A German-owned supermarket chain has embarrassed itself by attempting to sell bananas that have been peeled and repackaged in plastic and styrofoam.
So how does a supermarket chain that calls itself a “common sense” store decide that the colourful and bio-degradable packaging (ie. the peel) that bananas naturally have isn’t good enough? Billa is calling it a “one off” mistake and probably won’t share much. It might be that Billa staff really believed that they were going to make things better.
My guess is that it took a couple of factors. The first is the desire to be innovative. Not a bad thing, so coming up with new ideas isn’t a mistake. The next factor would be focusing in on what makes the solution unique or useful. In this case, perhaps there was an emphasis on the “convenience” of having someone else peel the bananas. Maybe a focus group said how much they liked that you could see the inside of the banana. (To see if had any spoiled parts.) Another factor could be that they already had similar products. For example, there are peeled shrimp and sometimes fruits and vegetables are sold in those kind of plastic containers.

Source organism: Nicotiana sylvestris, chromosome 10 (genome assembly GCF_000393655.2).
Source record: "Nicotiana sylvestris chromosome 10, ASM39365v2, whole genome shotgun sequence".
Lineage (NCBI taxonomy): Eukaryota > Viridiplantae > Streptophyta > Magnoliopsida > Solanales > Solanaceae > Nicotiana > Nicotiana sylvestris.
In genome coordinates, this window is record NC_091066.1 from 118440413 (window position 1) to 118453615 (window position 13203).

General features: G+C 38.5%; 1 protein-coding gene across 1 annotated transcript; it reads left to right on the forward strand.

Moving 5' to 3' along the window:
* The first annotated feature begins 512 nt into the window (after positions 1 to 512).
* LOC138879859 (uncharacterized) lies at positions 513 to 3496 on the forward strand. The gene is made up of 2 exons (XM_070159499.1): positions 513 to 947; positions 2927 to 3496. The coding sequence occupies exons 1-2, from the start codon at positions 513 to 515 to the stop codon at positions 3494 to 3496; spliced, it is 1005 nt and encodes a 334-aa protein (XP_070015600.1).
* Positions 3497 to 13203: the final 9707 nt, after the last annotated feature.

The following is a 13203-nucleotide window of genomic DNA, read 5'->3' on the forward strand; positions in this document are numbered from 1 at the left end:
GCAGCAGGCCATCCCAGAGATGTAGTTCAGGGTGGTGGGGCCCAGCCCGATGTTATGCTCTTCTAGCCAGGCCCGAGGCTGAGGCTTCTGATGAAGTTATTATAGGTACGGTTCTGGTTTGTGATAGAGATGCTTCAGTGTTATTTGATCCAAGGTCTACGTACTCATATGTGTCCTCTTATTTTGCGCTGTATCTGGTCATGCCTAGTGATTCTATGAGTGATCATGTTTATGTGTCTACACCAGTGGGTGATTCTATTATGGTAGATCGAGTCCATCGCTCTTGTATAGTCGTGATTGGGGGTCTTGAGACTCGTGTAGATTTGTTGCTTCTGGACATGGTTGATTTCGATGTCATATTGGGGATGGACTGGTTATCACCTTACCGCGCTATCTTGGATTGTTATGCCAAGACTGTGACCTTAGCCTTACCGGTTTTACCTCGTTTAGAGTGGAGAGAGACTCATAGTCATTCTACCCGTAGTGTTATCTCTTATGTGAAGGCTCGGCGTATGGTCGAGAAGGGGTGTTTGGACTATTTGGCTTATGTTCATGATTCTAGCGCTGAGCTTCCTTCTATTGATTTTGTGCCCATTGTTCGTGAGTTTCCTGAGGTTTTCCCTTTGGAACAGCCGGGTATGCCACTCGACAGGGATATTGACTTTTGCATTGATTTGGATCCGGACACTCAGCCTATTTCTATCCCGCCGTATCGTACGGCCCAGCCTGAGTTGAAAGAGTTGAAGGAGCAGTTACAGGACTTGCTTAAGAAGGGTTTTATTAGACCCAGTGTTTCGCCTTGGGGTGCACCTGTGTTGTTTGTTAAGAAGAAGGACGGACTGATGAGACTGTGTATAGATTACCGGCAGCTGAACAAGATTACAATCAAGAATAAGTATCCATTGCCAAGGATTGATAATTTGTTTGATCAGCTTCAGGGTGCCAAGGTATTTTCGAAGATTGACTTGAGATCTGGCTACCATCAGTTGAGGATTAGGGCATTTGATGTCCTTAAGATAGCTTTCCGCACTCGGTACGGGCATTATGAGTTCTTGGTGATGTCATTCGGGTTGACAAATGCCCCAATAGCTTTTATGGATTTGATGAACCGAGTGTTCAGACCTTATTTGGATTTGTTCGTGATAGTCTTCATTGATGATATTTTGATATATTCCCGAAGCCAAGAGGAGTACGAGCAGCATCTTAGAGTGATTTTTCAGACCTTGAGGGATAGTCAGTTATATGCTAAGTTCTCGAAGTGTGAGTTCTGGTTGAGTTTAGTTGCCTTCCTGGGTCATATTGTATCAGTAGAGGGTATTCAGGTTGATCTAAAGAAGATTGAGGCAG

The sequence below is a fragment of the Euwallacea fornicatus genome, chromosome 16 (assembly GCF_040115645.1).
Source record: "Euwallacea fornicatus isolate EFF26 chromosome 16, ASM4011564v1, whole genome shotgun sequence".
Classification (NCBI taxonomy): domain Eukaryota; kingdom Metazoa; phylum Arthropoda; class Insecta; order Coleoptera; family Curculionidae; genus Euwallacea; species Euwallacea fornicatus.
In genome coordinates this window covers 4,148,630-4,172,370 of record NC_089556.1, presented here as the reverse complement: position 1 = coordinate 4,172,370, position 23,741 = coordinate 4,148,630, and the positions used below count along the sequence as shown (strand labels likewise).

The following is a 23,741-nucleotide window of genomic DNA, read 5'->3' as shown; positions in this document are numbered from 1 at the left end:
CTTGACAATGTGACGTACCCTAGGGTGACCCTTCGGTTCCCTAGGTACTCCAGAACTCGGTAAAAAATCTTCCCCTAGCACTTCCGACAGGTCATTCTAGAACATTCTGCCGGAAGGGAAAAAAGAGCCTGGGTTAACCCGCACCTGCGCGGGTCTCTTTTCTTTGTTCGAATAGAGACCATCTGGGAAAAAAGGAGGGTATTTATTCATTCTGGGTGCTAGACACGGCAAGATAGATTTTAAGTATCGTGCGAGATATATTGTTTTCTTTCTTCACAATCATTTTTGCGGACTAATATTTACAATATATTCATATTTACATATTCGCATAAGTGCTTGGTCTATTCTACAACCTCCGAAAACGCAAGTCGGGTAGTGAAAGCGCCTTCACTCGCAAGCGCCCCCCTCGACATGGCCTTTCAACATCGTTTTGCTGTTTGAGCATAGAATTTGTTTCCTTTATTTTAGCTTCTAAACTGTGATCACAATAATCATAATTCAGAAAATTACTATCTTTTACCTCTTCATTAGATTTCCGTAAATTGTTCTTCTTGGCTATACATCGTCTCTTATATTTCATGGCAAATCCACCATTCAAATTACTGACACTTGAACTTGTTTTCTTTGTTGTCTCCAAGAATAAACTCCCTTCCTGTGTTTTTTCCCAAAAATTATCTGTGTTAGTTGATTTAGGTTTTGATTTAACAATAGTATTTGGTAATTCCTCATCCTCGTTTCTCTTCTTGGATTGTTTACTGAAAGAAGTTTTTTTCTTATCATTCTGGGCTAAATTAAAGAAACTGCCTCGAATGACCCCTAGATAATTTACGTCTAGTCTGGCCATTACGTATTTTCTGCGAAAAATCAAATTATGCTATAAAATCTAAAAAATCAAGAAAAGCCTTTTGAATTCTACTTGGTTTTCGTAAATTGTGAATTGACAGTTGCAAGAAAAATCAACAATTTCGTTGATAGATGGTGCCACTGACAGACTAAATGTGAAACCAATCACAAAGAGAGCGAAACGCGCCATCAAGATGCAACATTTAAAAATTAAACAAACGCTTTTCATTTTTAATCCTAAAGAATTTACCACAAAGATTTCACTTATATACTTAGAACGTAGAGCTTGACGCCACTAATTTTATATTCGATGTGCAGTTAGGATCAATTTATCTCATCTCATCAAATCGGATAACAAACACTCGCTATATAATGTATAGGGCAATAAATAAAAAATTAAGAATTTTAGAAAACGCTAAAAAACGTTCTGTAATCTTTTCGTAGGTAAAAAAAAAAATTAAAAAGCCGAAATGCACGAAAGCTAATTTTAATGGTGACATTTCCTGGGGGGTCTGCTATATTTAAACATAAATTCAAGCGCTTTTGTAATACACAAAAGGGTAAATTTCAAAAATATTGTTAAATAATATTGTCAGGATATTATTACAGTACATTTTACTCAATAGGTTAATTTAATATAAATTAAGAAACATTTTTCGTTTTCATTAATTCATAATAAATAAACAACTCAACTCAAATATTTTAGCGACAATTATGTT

A final factor may have been that once a project like this has developed some momentum — and it was being promoted as innovative, convenient and something that they could do — it was hard to derail it. What was needed? I think someone like the child in Hans Christian Anderson’s story, “The Emporer’s New Clothes”. (A great story that even after 175 years is still very relevant.)